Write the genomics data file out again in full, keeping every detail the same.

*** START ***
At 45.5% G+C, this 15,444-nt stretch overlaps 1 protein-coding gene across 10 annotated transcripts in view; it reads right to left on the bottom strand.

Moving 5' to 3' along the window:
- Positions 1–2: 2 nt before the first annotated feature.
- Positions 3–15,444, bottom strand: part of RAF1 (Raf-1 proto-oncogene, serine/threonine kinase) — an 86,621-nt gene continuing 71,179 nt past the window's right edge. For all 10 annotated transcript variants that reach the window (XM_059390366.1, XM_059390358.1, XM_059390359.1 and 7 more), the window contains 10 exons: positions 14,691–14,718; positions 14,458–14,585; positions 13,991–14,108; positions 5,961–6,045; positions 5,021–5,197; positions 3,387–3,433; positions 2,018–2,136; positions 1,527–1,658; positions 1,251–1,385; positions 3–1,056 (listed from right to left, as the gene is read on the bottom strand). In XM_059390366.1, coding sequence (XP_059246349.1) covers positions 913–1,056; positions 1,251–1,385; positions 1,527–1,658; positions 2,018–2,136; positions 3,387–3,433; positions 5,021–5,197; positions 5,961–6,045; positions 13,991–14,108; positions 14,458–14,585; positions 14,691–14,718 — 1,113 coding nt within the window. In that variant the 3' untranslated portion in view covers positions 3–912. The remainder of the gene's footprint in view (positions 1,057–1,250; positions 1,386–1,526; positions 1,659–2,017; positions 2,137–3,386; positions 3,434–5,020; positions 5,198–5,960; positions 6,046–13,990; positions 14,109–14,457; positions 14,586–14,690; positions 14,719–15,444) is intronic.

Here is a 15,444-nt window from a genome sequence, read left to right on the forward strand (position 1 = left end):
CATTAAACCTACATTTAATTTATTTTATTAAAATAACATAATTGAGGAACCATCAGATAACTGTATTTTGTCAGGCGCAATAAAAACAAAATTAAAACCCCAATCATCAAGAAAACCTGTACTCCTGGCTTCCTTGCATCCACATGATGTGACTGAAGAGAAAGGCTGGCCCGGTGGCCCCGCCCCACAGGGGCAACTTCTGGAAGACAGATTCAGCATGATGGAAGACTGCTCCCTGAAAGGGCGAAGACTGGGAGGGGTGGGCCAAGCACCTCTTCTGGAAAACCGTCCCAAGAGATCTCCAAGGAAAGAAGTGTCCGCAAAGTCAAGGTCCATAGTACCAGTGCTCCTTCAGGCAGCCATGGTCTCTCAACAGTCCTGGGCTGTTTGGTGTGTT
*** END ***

At 45.5% G+C, this 15,444-nt stretch overlaps 1 protein-coding gene across 10 annotated transcripts in view; it reads right to left on the bottom strand.

Moving 5' to 3' along the window:
- Positions 1–2: 2 nt before the first annotated feature.
- Positions 3–15,444, bottom strand: part of RAF1 (Raf-1 proto-oncogene, serine/threonine kinase) — an 86,621-nt gene continuing 71,179 nt past the window's right edge. For all 10 annotated transcript variants that reach the window (XM_059390366.1, XM_059390358.1, XM_059390359.1 and 7 more), the window contains 10 exons: positions 14,691–14,718; positions 14,458–14,585; positions 13,991–14,108; positions 5,961–6,045; positions 5,021–5,197; positions 3,387–3,433; positions 2,018–2,136; positions 1,527–1,658; positions 1,251–1,385; positions 3–1,056 (listed from right to left, as the gene is read on the bottom strand). In XM_059390366.1, coding sequence (XP_059246349.1) covers positions 913–1,056; positions 1,251–1,385; positions 1,527–1,658; positions 2,018–2,136; positions 3,387–3,433; positions 5,021–5,197; positions 5,961–6,045; positions 13,991–14,108; positions 14,458–14,585; positions 14,691–14,718 — 1,113 coding nt within the window. In that variant the 3' untranslated portion in view covers positions 3–912. The remainder of the gene's footprint in view (positions 1,057–1,250; positions 1,386–1,526; positions 1,659–2,017; positions 2,137–3,386; positions 3,434–5,020; positions 5,198–5,960; positions 6,046–13,990; positions 14,109–14,457; positions 14,586–14,690; positions 14,719–15,444) is intronic.

Here is a 15,444-nt window from a genome sequence, read left to right on the forward strand (position 1 = left end):
CATTAAACCTACATTTAATTTATTTTATTAAAATAACATAATTGAGGAACCATCAGATAACTGTATTTTGTCAGGCGCAATAAAAACAAAATTAAAACCCCAATCATCAAGAAAACCTGTACTCCTGGCTTCCTTGCATCCACATGATGTGACTGAAGAGAAAGGCTGGCCCGGTGGCCCCGCCCCACAGGGGCAACTTCTGGAAGACAGATTCAGCATGATGGAAGACTGCTCCCTGAAAGGGCGAAGACTGGGAGGGGTGGGCCAAGCACCTCTTCTGGAAAACCGTCCCAAGAGATCTCCAAGGAAAGAAGTGTCCGCAAAGTCAAGGTCCATAGTACCAGTGCTCCTTCAGGCAGCCATGGTCTCTCAACAGTCCTGGGCTGTTTGGTGTGTT